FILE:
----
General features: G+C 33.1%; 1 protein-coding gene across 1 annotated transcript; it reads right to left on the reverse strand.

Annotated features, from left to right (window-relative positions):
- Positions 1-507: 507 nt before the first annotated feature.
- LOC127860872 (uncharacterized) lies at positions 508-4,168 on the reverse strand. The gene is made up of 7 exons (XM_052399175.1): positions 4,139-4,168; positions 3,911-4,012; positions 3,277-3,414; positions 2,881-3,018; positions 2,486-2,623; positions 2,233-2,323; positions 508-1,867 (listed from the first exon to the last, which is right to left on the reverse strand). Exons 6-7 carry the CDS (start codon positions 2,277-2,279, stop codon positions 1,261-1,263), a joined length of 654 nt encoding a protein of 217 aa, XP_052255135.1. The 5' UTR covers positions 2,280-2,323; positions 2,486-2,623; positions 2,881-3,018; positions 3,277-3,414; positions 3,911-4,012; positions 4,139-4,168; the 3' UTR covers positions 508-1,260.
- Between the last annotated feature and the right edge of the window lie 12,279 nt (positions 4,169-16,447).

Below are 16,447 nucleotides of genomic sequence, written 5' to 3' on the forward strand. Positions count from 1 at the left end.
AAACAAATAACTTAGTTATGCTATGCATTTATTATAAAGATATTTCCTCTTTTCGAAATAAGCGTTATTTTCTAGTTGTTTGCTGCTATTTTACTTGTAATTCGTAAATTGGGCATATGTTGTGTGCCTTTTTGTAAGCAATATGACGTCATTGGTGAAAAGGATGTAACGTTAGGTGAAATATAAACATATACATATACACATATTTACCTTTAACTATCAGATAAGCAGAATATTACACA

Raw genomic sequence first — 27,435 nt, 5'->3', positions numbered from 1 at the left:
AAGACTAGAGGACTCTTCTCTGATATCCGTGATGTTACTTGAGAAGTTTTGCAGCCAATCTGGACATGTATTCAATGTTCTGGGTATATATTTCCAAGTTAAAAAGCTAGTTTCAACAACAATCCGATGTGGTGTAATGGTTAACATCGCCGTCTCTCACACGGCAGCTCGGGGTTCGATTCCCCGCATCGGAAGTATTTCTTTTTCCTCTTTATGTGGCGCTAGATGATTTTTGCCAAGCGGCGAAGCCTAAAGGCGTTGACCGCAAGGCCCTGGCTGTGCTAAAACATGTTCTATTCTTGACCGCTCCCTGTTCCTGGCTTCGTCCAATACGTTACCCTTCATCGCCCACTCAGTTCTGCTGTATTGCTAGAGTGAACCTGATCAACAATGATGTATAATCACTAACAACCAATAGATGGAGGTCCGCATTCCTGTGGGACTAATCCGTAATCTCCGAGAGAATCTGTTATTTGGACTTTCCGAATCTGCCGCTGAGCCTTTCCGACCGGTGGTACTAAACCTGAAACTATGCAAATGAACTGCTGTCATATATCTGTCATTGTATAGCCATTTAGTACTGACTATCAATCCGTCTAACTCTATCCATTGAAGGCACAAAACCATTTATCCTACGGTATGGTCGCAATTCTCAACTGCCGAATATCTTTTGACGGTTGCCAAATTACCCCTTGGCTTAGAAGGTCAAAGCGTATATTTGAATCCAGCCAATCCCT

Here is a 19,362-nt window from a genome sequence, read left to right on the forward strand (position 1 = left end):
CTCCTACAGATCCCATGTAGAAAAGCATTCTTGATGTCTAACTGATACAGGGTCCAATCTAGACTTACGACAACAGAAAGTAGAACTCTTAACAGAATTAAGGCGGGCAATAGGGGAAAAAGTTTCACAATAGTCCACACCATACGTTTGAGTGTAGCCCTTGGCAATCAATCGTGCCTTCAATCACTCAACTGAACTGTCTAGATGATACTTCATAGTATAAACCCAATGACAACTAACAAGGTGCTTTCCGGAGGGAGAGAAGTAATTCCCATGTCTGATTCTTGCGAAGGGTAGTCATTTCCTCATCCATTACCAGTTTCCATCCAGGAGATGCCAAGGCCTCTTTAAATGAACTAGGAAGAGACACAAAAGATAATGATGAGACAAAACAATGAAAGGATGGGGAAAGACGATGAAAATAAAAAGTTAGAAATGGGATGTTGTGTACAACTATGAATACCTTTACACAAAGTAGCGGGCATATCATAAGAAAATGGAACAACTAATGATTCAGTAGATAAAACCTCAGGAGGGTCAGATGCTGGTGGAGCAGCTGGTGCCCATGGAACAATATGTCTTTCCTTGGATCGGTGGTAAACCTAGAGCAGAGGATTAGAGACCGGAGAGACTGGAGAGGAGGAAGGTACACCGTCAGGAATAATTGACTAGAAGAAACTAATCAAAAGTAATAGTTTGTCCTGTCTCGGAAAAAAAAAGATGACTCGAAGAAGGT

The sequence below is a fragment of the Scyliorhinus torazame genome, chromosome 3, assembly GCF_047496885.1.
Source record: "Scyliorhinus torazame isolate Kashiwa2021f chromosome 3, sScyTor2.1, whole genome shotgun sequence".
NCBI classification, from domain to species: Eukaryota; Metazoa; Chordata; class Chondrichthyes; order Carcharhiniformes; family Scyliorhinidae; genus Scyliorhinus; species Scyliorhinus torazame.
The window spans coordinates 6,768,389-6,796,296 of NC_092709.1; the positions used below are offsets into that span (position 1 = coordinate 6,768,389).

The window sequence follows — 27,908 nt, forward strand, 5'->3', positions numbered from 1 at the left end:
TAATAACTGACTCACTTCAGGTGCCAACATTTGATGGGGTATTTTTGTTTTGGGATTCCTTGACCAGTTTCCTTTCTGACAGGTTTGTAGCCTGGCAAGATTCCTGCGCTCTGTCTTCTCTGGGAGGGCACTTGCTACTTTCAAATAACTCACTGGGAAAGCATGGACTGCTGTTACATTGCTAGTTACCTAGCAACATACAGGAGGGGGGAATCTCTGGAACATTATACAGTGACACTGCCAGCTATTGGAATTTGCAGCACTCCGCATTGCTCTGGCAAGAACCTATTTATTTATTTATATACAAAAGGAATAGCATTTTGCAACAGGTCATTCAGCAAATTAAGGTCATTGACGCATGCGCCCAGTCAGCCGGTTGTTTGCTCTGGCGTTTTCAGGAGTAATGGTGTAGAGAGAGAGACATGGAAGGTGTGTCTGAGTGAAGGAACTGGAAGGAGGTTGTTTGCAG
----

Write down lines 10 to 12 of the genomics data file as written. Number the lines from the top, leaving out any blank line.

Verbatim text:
Here is a 19,362-nt window from a genome sequence, read left to right on the forward strand (position 1 = left end):
CTCCTACAGATCCCATGTAGAAAAGCATTCTTGATGTCTAACTGATACAGGGTCCAATCTAGACTTACGACAACAGAAAGTAGAACTCTTAACAGAATTAAGGCGGGCAATAGGGGAAAAAGTTTCACAATAGTCCACACCATACGTTTGAGTGTAGCCCTTGGCAATCAATCGTGCCTTCAATCACTCAACTGAACTGTCTAGATGATACTTCATAGTATAAACCCAATGACAACTAACAAGGTGCTTTCCGGAGGGAGAGAAGTAATTCCCATGTCTGATTCTTGCGAAGGGTAGTCATTTCCTCATCCATTACCAGTTTCCATCCAGGAGATGCCAAGGCCTCTTTAAATGAACTAGGAAGAGACACAAAAGATAATGATGAGACAAAACAATGAAAGGATGGGGAAAGACGATGAAAATAAAAAGTTAGAAATGGGATGTTGTGTACAACTATGAATACCTTTACACAAAGTAGCGGGCATATCATAAGAAAATGGAACAACTAATGATTCAGTAGATAAAACCTCAGGAGGGTCAGATGCTGGTGGAGCAGCTGGTGCCCATGGAACAATATGTCTTTCCTTGGATCGGTGGTAAACCTAGAGCAGAGGATTAGAGACCGGAGAGACTGGAGAGGAGGAAGGTACACCGTCAGGAATAATTGACTAGAAGAAACTAATCAAAAGTAATAGTTTGTCCTGTCTCGGAAAAAAAAAGATGACTCGAAGAAGGT

The sequence below is a fragment of the Scyliorhinus torazame genome, chromosome 3, assembly GCF_047496885.1.